By the way, even before the mussels, a rich family of loaves appeared on the table with breads that are easy to separate from each other, with butter and baked garlic (what? Garlic in Patrick?) – these are transported free of charge to all companies. Cape pays close attention to bread and its derivatives – the portions here are small so you can get much faster. The variety also includes rich pretzel (served with tomato and seafood soup) and Indian naans. We were served with ostrich tartare. It is a complex composition of a smooth chicken liver pate, on which pieces of ostrich meat are spread. The dish also contains pieces of chestnuts, fir cones, gorgonzola, gooseberry and juniper caviar (Tomlin seems to have a passion for globulation) and potatoes with rosemary (!). However, the sweet starchy taste of the chestnuts surprised me so much that everything else went by, including the ostrich. Everything together was, no doubt, delicious, but the question “Why complicate it all so much?” seemed on the horizon.
ostrich tartare with chestnuts
I would like to lie that everything was in a fog, but no, I remember everything perfectly. Not the best fried tuna I’ve ever had, with tons of extra ingredients, from crispy pecum crumble and cashew sauce to chili sticks and apple slices (everything is called “Burned Tuna” and I think it should have really smoked to the taste of what they were dancing the tambourine dances). Fried (oh, this long, long flavor of oil that wraps the mouth) corn tortillas with cabbage and coconut sauce. A disgusting eggplant with eel, the cleverness of which was closed by the ginger sauce, the chili and, as it seems, the ubiquitous onion potatoes. Red cabbage steak in teriyaki sauce with spicy pieces of pear. The halibut under a curry-mayonnaise hat (as meat was once cooked in French) with crispy buckwheat greatly improved my mood with a wonderful curry sauce, I ate it to the last spoon.
We also tried some risottos: a fake celery root and a real one with peas. Both turned out to be fantasies about a subject and not a real risotto. Too much liquid, too much sauce, no structure, show with great accuracy the “blurred” gastronomic signature of Cape, which has absorbed a lot and is not based on something specific.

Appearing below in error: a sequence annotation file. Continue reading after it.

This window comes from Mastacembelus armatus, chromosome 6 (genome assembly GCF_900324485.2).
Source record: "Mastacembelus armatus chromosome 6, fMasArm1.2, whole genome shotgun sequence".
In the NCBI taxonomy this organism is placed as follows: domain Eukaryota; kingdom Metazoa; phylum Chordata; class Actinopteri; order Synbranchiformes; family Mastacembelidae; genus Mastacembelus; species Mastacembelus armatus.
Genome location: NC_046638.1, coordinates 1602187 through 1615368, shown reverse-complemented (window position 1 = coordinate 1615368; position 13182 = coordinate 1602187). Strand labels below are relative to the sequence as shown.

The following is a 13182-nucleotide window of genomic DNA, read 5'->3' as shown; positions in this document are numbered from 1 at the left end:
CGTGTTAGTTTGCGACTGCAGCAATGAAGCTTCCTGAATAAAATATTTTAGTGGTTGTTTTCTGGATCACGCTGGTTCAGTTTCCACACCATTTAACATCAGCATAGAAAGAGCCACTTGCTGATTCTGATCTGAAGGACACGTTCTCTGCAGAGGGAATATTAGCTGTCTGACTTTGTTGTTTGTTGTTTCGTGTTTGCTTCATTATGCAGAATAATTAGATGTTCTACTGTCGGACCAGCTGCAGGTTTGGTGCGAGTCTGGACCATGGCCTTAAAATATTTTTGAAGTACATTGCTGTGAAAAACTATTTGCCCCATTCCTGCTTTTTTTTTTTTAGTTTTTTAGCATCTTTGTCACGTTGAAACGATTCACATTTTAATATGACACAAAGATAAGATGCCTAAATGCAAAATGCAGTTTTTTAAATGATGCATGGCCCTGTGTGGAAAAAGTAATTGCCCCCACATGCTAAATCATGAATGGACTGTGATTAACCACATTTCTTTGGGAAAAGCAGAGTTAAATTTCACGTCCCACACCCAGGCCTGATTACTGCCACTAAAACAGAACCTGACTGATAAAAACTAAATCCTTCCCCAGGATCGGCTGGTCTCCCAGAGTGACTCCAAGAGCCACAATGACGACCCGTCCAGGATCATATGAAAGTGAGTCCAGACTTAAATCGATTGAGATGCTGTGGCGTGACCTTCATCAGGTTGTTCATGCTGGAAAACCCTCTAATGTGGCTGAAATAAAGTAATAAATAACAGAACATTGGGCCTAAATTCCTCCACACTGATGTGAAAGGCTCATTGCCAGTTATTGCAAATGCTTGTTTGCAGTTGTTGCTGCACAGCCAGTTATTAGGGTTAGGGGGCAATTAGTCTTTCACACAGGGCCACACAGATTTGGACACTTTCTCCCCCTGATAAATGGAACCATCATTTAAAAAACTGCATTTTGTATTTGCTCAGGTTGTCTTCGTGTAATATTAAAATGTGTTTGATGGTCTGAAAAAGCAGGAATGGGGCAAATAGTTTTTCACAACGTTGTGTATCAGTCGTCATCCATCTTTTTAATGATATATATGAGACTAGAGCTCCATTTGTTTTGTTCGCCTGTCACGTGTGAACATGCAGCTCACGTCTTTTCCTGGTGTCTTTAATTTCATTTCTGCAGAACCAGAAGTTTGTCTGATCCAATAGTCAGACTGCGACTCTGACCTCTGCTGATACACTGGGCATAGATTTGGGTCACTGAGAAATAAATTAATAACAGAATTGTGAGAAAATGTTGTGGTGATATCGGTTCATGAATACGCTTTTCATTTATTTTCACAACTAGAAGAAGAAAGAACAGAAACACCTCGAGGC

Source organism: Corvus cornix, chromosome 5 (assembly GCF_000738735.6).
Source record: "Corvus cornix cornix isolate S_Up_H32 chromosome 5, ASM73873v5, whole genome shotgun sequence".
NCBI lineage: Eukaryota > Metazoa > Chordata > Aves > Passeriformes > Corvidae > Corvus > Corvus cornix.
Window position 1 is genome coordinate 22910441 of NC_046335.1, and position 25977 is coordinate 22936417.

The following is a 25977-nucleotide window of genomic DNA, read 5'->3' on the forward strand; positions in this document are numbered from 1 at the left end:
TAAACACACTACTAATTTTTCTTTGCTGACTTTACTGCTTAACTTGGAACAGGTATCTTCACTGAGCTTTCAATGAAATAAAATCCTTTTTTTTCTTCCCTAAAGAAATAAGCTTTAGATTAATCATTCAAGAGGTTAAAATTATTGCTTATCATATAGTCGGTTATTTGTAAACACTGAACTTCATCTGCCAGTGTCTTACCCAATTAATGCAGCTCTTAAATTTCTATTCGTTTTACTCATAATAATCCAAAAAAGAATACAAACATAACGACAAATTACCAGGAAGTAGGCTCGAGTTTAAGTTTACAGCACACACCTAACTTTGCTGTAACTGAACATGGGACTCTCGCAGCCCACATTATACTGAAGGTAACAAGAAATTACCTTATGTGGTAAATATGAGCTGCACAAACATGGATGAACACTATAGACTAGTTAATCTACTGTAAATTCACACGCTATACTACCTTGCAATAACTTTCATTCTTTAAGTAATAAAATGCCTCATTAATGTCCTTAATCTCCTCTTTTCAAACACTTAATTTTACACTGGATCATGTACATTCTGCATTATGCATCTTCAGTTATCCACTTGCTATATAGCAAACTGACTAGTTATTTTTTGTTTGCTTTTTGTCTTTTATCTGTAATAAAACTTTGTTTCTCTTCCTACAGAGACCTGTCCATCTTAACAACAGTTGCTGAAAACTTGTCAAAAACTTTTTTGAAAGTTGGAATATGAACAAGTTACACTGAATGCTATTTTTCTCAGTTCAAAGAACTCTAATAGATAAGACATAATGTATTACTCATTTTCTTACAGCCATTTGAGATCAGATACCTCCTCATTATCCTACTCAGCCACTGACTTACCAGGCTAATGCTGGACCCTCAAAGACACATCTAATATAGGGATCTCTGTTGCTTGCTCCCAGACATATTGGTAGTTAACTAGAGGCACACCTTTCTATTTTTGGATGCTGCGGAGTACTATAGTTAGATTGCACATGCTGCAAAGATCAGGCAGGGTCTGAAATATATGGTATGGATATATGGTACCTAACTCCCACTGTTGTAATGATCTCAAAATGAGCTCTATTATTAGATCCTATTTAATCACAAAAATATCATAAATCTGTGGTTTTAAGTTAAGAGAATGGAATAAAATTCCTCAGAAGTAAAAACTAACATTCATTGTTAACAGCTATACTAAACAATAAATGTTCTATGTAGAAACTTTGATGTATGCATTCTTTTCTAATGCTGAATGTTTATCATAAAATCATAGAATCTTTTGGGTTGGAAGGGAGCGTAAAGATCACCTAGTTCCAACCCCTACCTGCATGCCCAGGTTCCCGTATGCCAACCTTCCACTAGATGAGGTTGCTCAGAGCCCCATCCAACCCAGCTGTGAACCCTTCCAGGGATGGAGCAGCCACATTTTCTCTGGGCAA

Chips with crab
Did I mention portion sizes? Most of our food was brought in duplicate, otherwise it would not be enough for six. The mediocre size, I think, comes from Tomlin’s previous experience. He is a great connoisseur of tapas, “inventive dishes for relaxed conversation”, as he calls them. And the plugs are not big. Food is often the subject of discussion in a restaurant, so with unexpected combinations and unusual portions, Cape kills two birds with one stone: it gives us a reason to discuss the contents of the dish and to … order more!
Taco with halibut
At a number of recent restaurant openings in the city, which do not differ much in sterility from a surgery, Cape may seem like a breath of fresh air, showing not only its view of non-trivial flavors and combinations, but also its their relevance. The audience in the room is full, everyone is interested in studying the menu and chasing the waiters in the kitchen for extras. And all sorts of stupid questions like “Why make it so complicated?” have not been defined.
The opinion of the author may not coincide with the opinion of the authors